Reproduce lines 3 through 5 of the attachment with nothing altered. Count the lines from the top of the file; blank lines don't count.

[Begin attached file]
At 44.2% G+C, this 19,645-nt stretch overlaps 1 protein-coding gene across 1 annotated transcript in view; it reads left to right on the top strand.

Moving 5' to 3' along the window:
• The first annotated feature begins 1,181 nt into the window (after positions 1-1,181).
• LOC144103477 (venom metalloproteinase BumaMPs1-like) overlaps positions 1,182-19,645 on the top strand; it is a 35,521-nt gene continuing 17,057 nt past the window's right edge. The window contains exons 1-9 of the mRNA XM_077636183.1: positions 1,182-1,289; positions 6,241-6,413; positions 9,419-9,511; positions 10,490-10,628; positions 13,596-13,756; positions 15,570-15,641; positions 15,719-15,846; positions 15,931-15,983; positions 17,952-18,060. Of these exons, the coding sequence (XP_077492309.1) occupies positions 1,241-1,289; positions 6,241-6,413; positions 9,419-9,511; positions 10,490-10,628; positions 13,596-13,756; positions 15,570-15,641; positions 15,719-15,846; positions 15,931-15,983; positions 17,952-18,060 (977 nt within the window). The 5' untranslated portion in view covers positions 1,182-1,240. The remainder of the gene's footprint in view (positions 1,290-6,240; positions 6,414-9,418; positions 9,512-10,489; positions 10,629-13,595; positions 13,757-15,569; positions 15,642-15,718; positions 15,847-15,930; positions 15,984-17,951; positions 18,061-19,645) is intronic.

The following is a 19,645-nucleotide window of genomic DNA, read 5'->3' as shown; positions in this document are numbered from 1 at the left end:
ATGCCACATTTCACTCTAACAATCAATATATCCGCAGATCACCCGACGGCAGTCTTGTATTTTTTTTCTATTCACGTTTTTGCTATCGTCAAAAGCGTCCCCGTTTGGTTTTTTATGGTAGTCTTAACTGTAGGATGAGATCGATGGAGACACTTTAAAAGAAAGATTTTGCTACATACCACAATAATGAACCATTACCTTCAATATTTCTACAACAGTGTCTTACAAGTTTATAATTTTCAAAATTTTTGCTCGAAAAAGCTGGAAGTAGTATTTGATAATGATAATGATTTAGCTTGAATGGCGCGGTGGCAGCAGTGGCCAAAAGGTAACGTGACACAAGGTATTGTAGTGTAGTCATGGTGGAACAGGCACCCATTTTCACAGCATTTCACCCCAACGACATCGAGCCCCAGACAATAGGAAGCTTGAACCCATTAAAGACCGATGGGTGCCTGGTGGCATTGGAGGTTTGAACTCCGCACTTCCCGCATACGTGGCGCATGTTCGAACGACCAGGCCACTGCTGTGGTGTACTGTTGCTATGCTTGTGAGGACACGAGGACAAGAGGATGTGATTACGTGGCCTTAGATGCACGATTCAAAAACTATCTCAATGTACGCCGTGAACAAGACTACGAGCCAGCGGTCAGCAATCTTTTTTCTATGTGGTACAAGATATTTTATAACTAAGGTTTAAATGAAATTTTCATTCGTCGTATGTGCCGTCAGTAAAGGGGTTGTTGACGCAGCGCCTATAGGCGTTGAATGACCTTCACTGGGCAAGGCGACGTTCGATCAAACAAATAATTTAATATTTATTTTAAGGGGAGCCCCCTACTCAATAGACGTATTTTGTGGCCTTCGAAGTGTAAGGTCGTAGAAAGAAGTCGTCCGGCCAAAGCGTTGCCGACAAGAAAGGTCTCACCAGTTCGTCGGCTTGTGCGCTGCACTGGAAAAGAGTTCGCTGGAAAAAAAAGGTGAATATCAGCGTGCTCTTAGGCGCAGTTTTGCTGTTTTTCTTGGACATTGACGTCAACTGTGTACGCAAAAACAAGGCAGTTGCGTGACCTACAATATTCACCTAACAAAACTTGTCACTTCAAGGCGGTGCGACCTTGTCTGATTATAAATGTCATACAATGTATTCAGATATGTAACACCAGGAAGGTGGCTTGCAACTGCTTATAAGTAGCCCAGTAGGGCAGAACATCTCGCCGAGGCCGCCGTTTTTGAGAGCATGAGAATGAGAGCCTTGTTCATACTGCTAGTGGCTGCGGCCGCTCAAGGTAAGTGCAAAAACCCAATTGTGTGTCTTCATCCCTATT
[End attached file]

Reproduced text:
• The first annotated feature begins 1,181 nt into the window (after positions 1-1,181).
• LOC144103477 (venom metalloproteinase BumaMPs1-like) overlaps positions 1,182-19,645 on the top strand; it is a 35,521-nt gene continuing 17,057 nt past the window's right edge. The window contains exons 1-9 of the mRNA XM_077636183.1: positions 1,182-1,289; positions 6,241-6,413; positions 9,419-9,511; positions 10,490-10,628; positions 13,596-13,756; positions 15,570-15,641; positions 15,719-15,846; positions 15,931-15,983; positions 17,952-18,060. Of these exons, the coding sequence (XP_077492309.1) occupies positions 1,241-1,289; positions 6,241-6,413; positions 9,419-9,511; positions 10,490-10,628; positions 13,596-13,756; positions 15,570-15,641; positions 15,719-15,846; positions 15,931-15,983; positions 17,952-18,060 (977 nt within the window). The 5' untranslated portion in view covers positions 1,182-1,240. The remainder of the gene's footprint in view (positions 1,290-6,240; positions 6,414-9,418; positions 9,512-10,489; positions 10,629-13,595; positions 13,757-15,569; positions 15,642-15,718; positions 15,847-15,930; positions 15,984-17,951; positions 18,061-19,645) is intronic.

The following is a 19,645-nucleotide window of genomic DNA, read 5'->3' as shown; positions in this document are numbered from 1 at the left end: